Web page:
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Mahlon Hoagland, 2006-06-08

 Item — Box: AV02, miniDV: CSHL1074
Oral History | Mahlon Goagland
Oral History | Mahlon Goagland

Scope and Contents

Mahlon Hoagland, biochemist who discovered transfer RNA (tRNA), is interviewed by Mila Pollock and Jan Witkowski on June 8, 2006, at Cold Spring Harbor Laboratory, Cold Spring Harbor, New York.

Mahlon Hoagland's interview discusses the following: LIFE IN SCIENCE: Advice to Young Scientists; On Being an Effective Teacher; Becoming a Scientist; Bernard Davis: Mentor at Harvard Medical School; Sydney Brenner at the Medical Research Council in Cambridge; Working with Francis Crick.

JAMES D. WATSON: Jim Watson: Committee Member on Delegation for Basic Biomedical Research.

CSHL: 1956 Discovery of Transfer RNA; Bridging the Fields of Molecular Biology and Biochemistry; Jim Watson Brings News of Francis Crick’s Adaptor Hypothesis, 1956; Research Highlights: Discovering the Mechanics of Amino Acid Activation; Techniques Employed to Decipher the Genetic Code, 1961; Techniques Used to Determine the Mechanisms of Protein Synthesis; Delegation for Basic Biomedical Research: Successes; Gregory Pincus: Co-Founder of Wooster Foundation for Biomedical Research; Growing Interest in Protein Synthesis and Amino Acid Activation; Paul Zamecnik’s Laboratory: A Biochemical Approach to Understanding Protein Synthesis; Research on the Biological Effects of Beryllium; RNA Research Today; Family Life; Presenting Research at Cold Spring Harbor Symposia.


  • Creation: 2006-06-08


Conditions Governing Access

Portions of this collection have been digitized and are available online: Select tapes have been digitized thanks to support from CLIR Recordings at Risk Grant awarded in 2021, these tapes are available for research online via our Oral History Website and in person at CSHL Archives. Please contact CSHL Archives with any questions regarding availability.

Biographical / Historical

Mahlon Hoagland (October 5, 1921-September 18, 2009) was a molecular biologist who was one of the discoverers of the transfer ribonucleic acid - tRNA. He received a medical degree from Harvard Medical School in 1948. He served as a doctor during the Second World War. When the War ended he returned to Harvard and became a researcher in the Huntington Laboratories at the Massachusetts General Hospital in Boston. He worked in the bacteriology and immunology department of Harvard Medical School from 1952 till 1967.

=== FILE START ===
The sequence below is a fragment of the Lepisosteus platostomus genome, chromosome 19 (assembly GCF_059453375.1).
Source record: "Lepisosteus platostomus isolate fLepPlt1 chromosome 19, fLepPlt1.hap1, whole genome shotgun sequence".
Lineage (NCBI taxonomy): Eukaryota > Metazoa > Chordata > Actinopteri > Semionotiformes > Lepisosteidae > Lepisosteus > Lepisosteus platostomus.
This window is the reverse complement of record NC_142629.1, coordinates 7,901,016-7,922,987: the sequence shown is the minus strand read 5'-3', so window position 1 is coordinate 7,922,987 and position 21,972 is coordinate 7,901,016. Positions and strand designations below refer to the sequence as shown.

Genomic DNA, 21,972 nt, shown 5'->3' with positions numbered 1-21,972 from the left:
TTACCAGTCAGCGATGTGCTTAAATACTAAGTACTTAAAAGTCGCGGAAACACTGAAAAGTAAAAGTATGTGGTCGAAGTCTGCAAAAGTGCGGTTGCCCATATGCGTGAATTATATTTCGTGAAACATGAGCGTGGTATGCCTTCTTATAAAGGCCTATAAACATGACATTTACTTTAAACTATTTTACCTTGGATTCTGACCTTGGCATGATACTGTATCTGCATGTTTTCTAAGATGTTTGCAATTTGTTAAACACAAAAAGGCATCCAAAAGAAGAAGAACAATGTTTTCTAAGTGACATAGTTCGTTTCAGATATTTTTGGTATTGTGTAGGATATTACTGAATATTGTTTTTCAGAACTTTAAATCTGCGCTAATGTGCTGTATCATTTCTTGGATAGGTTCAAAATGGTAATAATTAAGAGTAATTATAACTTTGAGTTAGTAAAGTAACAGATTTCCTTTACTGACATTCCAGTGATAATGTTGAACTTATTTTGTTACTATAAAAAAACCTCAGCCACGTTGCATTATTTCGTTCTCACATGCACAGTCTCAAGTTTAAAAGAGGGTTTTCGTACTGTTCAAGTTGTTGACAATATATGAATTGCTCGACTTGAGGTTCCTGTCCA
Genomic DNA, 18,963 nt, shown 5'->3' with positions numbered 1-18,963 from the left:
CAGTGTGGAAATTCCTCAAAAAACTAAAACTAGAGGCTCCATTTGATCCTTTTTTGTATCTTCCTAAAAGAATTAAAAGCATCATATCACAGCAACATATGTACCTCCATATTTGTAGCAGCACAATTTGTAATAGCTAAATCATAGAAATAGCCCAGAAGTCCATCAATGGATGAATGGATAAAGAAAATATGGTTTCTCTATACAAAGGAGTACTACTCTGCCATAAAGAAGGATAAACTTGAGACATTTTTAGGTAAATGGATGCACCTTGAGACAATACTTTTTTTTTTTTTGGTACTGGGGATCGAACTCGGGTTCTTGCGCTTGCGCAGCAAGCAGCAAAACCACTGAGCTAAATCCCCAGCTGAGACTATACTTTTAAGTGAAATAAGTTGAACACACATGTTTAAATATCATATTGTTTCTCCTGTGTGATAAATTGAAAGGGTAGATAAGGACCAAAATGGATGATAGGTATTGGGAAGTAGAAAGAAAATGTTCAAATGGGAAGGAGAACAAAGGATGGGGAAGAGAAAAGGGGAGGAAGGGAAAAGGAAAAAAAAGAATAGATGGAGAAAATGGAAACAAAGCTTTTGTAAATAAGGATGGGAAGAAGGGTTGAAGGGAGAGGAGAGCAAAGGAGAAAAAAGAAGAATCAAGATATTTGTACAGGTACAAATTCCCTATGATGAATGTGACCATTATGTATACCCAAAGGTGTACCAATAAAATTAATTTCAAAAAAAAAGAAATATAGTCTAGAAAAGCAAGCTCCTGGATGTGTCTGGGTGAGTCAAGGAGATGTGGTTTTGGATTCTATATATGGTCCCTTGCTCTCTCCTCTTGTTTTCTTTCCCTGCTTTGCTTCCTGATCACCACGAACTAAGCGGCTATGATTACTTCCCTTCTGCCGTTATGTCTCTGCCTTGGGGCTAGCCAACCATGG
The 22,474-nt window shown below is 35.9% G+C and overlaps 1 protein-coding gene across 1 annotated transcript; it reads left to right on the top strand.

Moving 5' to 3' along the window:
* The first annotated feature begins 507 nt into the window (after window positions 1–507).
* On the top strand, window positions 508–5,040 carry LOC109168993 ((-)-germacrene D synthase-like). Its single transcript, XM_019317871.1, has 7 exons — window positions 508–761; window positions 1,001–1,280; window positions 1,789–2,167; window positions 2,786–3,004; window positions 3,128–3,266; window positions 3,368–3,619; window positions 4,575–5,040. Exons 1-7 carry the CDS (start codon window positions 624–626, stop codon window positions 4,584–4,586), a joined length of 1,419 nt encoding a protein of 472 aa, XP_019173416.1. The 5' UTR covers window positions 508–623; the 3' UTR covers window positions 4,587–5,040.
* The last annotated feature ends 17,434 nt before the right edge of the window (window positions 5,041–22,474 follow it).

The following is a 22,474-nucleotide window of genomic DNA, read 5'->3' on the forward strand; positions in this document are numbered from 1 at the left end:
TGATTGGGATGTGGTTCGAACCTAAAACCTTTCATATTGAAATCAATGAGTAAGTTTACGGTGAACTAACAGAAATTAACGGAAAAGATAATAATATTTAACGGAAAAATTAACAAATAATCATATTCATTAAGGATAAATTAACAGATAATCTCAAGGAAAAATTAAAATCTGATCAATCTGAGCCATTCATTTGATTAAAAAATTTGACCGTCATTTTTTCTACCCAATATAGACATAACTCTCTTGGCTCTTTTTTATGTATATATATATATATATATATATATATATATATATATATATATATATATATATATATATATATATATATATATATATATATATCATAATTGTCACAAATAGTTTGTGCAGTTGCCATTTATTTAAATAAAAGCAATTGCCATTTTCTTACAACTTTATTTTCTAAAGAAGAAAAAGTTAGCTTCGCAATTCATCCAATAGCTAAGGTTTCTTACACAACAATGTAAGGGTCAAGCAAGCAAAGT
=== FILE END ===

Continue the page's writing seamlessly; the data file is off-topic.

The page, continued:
Working together with Paul Zamecnik and Elizabeth Keller he discovered the initial steps of protein synthesis. Two years later in 1958 Hoagland and Zemecnik discovered tRNA. His main input to the laboratory was in his work with amino acid activating enzymes. He noticed that certain enzymes were required to activate amino acids so they could combine with tRNA molecules and eventually be incorporated into new protein molecules. These enzymes were named aminoacyl tRNA synthetases.

In 1957 Hoagland moved to Cambridge where he worked for a year with Crick at Cambridge University. Working together they tried to explain the genetic code. He was Associate Professor of Microbiology at Harvard Medical School and in 1967 was appointed professor in the biochemistry department at the Dartmouth Medical School. After 3 years he left Dartmouth and became Director and President of the Worcester Foundation for Experimental Biology in Massachusetts. He retired in 1985.

Mahlon Hoagland was awarded the Franklin Medal for life science. He was a member of the American Academy of Arts and Sciences and the US National Academy of Sciences.

More Information: Wikipedia


1 Cassettes (Camcorder footage) : MiniDV - CSHL1074

1 Optical Disks (Talking science with Mahlon Hoagland) : DVD ; 31 min.

Language of Materials

From the Collection: English


Interview recorded on Mini DV, then transferred to DVD.

Repository Details

Part of the Cold Spring Harbor Laboratory Archives Repository

Library & Archives
Cold Spring Harbor Laboratory
One Bungtown Rd
Cold Spring Harbor NY 11724 USA